Enter the Dragon
China Telecom (CHA) recently assembled a very quiet, closed door session of suppliers in order to orchestrate implementation of several extensions to the IEEE 803.3ah GE-PON standard. This event has gone totally unreported in the press. Obviously, knowing which companies attended would be valuable- this is what I have been able to gather.
* Passave - Well known, recently acquired by PMC-Sierra (PMCS)
* Teknovus - Another well known chipset vendor.
* Centillium (CTLM) - Invited, but no-showed. Has had poor success in Japan. Email from Nyquist to the company on this issue has gone unanswered.
* Conexant - Dark horse with significant complementary technology
* Immenstar - Startup. Recently profiled in Lightreading.
* GW Technologies - Chinese PON chip vendor. Interoperability agreement with Teknovus.
* UT Starcom (UTSI)
* One Additional Chinese Vendor
Note the total absence of any Western or Japanese equipment suppliers. China Telecom is clearly motivated to source the supply of FTTH equipment domestically. UT Starcom, with all of it’s financial warts, is the most experienced of the group, as it was a GE-PON supplier in Japan as well as a supplier of IP DSLAM equipment.
Most notably absent among western vendors were Alcatel (ALA) and Siemens (SI). Alcatel has invested significant resources in its Shanghai Bell group to develop a low cost R&D center for global products as well as a means to better secure domestic business. Siemens recently acquired Photonic Bridges with the same intent, and has been outsourcing the development of their PON products to Korea. Both appear to have come up short not only because of geopolitics, but also because of their heavy focus on ITU standardization, and G-PON.
China Telecom initiated the meeting seeking to extend 802.3ah to include the following features:
* Remote Code Management - The ability to remotely download new code into an installed ONU. This is not spelled out in the IEEE spec and a standard interface among ONU vendors is desired to ensure transparent ONU interoperability.
* TDM Circuit Emulation - Contrary to the wishes of IP/Ethernet Zealots everywhere, the vaunted T1/E1 refuses to die. China wants to ensure there is a standard way to provide legacy circuit services over the new optical infrastructure. Several IEE standards exist and their implementation will be specified as a 802.3ah addendum. Circuit Emulation is one of the greatest strengths of the ITU G-PON solution, and it looks like that will disappear. This explains the recent announcements by Passave (Zarlink (ZL) partnership) and Teknovus (in house silicon).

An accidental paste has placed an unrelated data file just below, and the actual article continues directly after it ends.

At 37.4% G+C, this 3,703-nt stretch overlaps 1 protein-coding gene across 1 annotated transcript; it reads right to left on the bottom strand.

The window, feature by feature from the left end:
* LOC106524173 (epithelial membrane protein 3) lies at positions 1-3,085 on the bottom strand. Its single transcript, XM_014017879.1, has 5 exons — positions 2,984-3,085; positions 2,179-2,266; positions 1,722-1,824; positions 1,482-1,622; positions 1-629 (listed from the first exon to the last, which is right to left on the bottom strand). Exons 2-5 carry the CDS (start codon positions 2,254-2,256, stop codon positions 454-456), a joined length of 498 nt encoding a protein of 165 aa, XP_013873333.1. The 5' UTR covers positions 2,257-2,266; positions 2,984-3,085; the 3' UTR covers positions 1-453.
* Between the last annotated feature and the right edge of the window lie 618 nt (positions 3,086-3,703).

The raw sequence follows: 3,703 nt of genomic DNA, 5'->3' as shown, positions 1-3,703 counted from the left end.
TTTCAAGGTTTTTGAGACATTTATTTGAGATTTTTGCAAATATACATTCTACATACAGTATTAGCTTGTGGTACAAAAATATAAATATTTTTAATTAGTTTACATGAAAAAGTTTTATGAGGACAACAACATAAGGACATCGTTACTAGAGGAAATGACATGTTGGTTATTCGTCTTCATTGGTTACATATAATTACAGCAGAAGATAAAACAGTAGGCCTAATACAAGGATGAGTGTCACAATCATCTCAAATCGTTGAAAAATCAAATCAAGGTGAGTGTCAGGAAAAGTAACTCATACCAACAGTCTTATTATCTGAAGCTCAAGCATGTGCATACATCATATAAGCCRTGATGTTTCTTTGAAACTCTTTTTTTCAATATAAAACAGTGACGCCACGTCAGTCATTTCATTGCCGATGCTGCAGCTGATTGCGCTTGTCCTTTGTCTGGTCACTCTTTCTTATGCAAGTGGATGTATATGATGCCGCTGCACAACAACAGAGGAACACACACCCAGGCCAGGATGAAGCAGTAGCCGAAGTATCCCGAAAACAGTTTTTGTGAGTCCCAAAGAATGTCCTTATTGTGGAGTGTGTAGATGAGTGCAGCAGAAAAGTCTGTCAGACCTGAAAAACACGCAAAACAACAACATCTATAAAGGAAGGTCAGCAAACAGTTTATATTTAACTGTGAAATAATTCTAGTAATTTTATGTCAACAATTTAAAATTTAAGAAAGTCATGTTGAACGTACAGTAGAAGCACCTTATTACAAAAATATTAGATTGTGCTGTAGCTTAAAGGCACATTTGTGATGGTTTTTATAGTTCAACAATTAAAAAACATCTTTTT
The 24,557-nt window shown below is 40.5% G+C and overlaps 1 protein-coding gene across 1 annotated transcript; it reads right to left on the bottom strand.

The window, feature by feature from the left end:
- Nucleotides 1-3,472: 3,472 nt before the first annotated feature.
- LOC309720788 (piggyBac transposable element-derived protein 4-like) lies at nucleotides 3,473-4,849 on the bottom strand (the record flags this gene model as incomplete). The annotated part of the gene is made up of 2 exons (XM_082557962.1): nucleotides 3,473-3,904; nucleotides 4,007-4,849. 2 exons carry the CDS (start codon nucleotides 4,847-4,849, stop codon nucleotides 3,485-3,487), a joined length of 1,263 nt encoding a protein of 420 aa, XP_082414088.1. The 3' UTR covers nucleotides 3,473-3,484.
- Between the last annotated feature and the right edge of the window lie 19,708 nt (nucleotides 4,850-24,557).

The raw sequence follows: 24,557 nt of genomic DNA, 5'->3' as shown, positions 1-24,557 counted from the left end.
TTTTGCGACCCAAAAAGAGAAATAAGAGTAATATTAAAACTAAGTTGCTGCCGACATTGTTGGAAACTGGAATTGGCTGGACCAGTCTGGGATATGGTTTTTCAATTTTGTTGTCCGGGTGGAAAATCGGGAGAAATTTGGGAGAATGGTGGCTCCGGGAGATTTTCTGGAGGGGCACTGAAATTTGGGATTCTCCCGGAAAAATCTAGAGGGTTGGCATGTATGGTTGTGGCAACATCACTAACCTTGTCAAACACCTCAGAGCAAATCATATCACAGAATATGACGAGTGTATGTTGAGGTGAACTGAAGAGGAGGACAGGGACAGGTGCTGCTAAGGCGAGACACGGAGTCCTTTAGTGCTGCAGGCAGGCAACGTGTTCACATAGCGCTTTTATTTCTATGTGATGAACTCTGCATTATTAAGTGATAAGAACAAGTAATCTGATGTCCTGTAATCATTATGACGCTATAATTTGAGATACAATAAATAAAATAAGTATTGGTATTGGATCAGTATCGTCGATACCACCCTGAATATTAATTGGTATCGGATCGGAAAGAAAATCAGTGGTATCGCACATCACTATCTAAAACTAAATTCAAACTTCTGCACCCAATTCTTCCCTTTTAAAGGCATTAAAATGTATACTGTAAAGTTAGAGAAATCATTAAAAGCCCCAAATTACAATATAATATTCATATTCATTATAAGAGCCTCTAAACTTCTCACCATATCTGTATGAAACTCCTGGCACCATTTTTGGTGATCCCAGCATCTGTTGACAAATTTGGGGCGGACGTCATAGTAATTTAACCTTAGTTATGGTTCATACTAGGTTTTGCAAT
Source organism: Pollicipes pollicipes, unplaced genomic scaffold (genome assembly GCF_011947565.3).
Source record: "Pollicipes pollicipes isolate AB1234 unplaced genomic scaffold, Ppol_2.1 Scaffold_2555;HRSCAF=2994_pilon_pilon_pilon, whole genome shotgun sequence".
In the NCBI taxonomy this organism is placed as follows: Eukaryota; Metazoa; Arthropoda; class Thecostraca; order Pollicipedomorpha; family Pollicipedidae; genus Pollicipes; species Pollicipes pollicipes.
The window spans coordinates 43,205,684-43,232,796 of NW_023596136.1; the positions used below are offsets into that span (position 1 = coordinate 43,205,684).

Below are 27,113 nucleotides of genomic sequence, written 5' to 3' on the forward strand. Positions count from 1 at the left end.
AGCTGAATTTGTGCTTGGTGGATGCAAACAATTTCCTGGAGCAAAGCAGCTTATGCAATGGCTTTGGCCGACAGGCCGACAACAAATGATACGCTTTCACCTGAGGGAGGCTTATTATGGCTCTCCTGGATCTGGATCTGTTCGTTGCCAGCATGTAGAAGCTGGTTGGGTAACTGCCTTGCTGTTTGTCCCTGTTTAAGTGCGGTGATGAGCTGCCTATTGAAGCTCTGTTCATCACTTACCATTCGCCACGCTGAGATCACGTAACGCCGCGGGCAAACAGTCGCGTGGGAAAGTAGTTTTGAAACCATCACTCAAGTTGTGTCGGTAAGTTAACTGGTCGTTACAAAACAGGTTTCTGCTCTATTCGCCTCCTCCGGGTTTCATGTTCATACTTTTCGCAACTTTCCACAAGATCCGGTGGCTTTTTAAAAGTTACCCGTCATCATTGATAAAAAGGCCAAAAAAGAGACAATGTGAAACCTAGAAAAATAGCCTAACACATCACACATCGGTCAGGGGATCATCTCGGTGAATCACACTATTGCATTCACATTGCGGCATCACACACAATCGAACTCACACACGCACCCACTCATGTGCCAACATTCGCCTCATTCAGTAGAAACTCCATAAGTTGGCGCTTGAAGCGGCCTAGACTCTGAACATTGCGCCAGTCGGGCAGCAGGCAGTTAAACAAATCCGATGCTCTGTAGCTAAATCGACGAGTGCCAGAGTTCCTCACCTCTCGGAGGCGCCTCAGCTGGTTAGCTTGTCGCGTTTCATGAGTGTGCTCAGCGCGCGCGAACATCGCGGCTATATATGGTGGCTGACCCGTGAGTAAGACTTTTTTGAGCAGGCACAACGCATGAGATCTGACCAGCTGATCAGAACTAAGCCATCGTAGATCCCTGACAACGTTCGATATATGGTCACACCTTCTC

* VOIP Management - Ability to remotely provision and control voice over IP services offered in the ONU, eliminating the need for an external broadband VoIP adapter.
* Encryption - It simply wouldn’t be China if they accepted a western encryption scheme. Rather than use the globally accepted AES-128 they want their own, unique encryption. Preferably something not developed by NIST and something they know the racks of computers at the NSA haven’t had a shot at cracking.
* Dynamic Bandwidth Allocation (DBA) - This is the ability allocate varying amounts of bandwidth to a single subscriber on the fly. NTT (NTT) implemented these features by partnering directly with vendors and conducting limited interoperability testing. It appears that China Telecom wants to ensure a wider base of suppliers from the outset and is orchestrating a standard DBA implementation.
* Optics - The original 10-20 km reach specification is out of date. GE-PON optics suppliers can now easily beat this spec and China Telecom wants to take advantage of that.
China Telecom is clearly leading an effort to organize a supply chain around a modified version of the 802.3ah specification in an effort to prepare for a rollout of FTTH services.
The last remaining question, one we will address in the fifth and final installment of this series, is what role active ethernet will play in China and how this will impact the amount of components and equipment consumed?
CHA 1-yr chart: